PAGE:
Churches are generally not great for single people. Even churches with vibrant singles ministries only construe them as a place to meet other singles with the hopes of making them no longer single. Protestant churches in particular do not know what to do with single Christians. We have no vocation of singleness to look at, no imagination for what the Christian life looks like as an unmarried person.
My last semester of seminary, I noticed a mad dash to the altar. NOBODY wants to be a single pastor, and with good reason. All of the social events involving my denomination’s structure are geared towards “pastors and their spouses.” I went to my first such meeting this week, and found that I was not only the youngest person there, I was, as far as I could tell, the only one who was likely single and had never been previously married.
What does holiness look like for the single person? How the hell does a single pastor date? My fundamentalist past tell me, “no sex before marriage,” but this is not a positive vision for the single life.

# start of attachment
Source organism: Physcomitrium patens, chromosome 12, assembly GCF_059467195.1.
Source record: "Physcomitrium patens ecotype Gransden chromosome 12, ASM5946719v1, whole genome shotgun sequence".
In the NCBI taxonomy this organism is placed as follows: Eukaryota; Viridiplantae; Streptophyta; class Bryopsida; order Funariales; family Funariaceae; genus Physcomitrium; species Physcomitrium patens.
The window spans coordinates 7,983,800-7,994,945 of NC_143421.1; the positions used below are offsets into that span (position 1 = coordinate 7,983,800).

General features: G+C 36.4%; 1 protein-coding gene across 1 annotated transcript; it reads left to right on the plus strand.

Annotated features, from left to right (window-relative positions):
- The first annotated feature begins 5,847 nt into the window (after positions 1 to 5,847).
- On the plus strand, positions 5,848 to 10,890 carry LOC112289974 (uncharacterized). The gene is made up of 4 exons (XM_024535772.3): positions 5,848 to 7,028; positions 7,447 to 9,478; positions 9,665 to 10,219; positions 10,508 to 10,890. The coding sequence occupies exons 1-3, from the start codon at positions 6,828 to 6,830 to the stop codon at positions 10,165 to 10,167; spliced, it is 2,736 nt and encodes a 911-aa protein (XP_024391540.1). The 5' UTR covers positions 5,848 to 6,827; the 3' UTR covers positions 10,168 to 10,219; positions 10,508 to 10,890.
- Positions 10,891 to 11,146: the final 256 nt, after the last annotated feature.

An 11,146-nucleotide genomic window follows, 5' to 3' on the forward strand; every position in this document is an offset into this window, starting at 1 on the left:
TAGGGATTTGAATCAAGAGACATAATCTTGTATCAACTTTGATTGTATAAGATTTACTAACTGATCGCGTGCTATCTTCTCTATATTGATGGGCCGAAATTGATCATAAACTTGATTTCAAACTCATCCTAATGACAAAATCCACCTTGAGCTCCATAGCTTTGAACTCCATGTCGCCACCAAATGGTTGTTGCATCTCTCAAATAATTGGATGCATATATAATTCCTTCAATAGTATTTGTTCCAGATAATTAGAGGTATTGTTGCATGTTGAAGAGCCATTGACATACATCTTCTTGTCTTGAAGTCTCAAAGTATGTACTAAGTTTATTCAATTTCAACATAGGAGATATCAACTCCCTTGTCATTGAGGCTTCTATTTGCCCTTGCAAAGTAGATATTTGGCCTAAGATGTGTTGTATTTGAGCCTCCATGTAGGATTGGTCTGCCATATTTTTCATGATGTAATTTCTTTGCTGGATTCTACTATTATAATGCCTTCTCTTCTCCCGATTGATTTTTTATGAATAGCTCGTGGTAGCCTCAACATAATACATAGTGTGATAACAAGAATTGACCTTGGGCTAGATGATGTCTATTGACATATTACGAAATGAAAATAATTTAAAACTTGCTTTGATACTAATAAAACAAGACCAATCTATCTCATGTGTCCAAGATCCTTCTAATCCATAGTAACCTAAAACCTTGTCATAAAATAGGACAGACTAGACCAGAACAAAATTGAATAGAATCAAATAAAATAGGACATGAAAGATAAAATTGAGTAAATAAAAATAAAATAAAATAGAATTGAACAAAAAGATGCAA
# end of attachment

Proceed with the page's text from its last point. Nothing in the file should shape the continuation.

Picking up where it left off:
The best I’ve read on the subject is Lauren Winner’s Real Sex. She re-convinced me that the church’s traditional stance on marriage was correct, by being honest and giving sound theological reasons for believing them. I have read nothing better on the subject and encourage all committed Christians, single or not, to check it out.
Again, as a Protestant, I don’t have a tradition of saints to look at, or nuns, monks, and priests who model the single life. What are we to do? “It is better to marry than to burn with desire,” I suppose. But how does a pastor date? Who wants to marry a pastor? (Probably no one, if they knew what they were getting into!) And yet our churches expect married clergy. Truth be told, they expect the spouse to be a bit of an unpaid co-pastor.
We Protestants desperately need to find ways to affirm singleness. Not everyone is called to be married, and if indeed it is OK to, as Paul says, “remain as you were,” they deserve better from us.